The Who once asked “Who are You?” an existential question couched in a pop-song wrapper. In the digital age the more pressing issue is who owns our data, both the information we buy and the data we create.
We face at least two issues: access and privacy.
Apple’s approach to digital rights management provides a nuanced example of the issue of access to the data we buy. When we purchase music on a CD we buy the right to listen to that music in any form on any device—instant access. When we buy a song from iTunes, Apple restricts the mobility of that material: we can synch our music collection with up to five computers but we can’t transfer the songs to an unauthorized computer.
Cloud computing—the process where the data and the application that creates and displays it reside on a computer somewhere in the ether—provides an example of both issues. Here we own the data and rent the application and server space, or get it for free thanks to advertiser support. But if we can’t connect to the Internet, if we don’t have continuous access, ownership means little. And if the data isn’t locked down on our servers, is it secure?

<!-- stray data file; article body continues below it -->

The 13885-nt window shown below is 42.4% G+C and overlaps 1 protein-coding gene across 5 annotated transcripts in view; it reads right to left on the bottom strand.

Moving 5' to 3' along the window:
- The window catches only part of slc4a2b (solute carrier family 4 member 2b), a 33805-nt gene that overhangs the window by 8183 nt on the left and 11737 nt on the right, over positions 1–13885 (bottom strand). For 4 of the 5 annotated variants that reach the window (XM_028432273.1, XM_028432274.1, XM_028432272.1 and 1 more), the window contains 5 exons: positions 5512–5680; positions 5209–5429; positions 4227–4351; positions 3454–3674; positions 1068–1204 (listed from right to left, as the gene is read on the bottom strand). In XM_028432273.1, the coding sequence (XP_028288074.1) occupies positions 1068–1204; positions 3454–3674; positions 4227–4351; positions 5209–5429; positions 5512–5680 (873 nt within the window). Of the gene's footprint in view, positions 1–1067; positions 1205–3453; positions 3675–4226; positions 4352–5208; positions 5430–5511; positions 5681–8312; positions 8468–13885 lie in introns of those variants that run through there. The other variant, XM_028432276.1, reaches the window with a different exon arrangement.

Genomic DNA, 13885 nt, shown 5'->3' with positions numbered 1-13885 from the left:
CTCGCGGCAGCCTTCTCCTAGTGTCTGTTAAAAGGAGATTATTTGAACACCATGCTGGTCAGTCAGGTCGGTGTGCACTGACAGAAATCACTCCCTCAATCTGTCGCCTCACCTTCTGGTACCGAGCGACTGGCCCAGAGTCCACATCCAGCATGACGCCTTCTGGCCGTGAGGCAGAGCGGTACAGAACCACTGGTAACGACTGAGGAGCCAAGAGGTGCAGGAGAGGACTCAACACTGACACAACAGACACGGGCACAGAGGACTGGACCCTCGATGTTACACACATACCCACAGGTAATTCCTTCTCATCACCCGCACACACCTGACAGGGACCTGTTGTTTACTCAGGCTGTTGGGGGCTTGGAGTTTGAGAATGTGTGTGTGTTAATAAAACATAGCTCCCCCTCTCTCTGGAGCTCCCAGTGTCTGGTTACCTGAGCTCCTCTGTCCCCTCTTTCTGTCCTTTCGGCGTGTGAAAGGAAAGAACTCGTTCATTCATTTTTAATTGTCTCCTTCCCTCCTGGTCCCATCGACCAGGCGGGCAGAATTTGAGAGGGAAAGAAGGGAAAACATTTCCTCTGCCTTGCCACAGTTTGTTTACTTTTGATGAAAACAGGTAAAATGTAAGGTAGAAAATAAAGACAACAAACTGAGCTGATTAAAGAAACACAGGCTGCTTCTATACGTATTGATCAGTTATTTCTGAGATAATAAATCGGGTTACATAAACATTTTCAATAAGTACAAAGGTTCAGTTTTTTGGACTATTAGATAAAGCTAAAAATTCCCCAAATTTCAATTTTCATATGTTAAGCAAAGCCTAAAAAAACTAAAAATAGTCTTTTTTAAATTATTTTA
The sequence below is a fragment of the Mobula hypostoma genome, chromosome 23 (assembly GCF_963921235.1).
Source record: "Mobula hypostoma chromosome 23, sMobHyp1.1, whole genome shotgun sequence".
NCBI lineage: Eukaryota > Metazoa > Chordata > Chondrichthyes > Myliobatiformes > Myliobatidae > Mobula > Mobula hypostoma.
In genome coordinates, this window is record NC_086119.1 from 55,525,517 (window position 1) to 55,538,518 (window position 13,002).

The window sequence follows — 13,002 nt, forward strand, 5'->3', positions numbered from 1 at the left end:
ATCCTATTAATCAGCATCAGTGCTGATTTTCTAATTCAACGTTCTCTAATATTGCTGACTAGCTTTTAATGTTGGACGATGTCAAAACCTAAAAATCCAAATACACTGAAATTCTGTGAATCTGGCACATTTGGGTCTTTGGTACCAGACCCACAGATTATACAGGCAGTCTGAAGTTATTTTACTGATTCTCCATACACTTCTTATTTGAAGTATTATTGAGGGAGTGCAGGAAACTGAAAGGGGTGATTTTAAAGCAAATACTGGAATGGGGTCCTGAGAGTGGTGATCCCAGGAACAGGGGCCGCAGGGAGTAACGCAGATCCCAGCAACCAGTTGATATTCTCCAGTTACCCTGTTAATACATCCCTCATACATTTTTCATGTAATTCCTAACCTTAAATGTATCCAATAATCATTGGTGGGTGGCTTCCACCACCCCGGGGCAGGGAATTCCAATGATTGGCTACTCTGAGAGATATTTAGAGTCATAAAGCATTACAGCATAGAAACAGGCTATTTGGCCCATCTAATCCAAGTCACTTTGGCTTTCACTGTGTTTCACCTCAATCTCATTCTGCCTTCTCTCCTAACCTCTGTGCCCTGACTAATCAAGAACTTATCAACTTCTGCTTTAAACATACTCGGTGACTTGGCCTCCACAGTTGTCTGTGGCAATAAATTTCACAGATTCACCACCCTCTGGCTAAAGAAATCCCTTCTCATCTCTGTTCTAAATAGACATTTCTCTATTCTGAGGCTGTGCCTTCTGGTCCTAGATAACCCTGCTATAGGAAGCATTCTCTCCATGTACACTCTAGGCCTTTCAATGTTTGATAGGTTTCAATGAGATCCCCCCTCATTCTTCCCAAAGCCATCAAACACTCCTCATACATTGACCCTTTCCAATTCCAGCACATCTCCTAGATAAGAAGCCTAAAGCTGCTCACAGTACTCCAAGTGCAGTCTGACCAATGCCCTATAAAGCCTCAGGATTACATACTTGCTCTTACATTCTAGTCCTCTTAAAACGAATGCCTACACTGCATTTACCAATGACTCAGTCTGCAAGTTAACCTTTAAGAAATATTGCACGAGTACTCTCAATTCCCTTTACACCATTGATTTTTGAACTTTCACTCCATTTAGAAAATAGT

It’s the second issue, that thorny combination of privacy and security, that causes the most concern. If access to the data we buy or create is restricted by law or logistics, can we say that we fully control it? Who does? The people who sell the data, or the companies that house it?
If data is your lifeblood, who owns it—and you?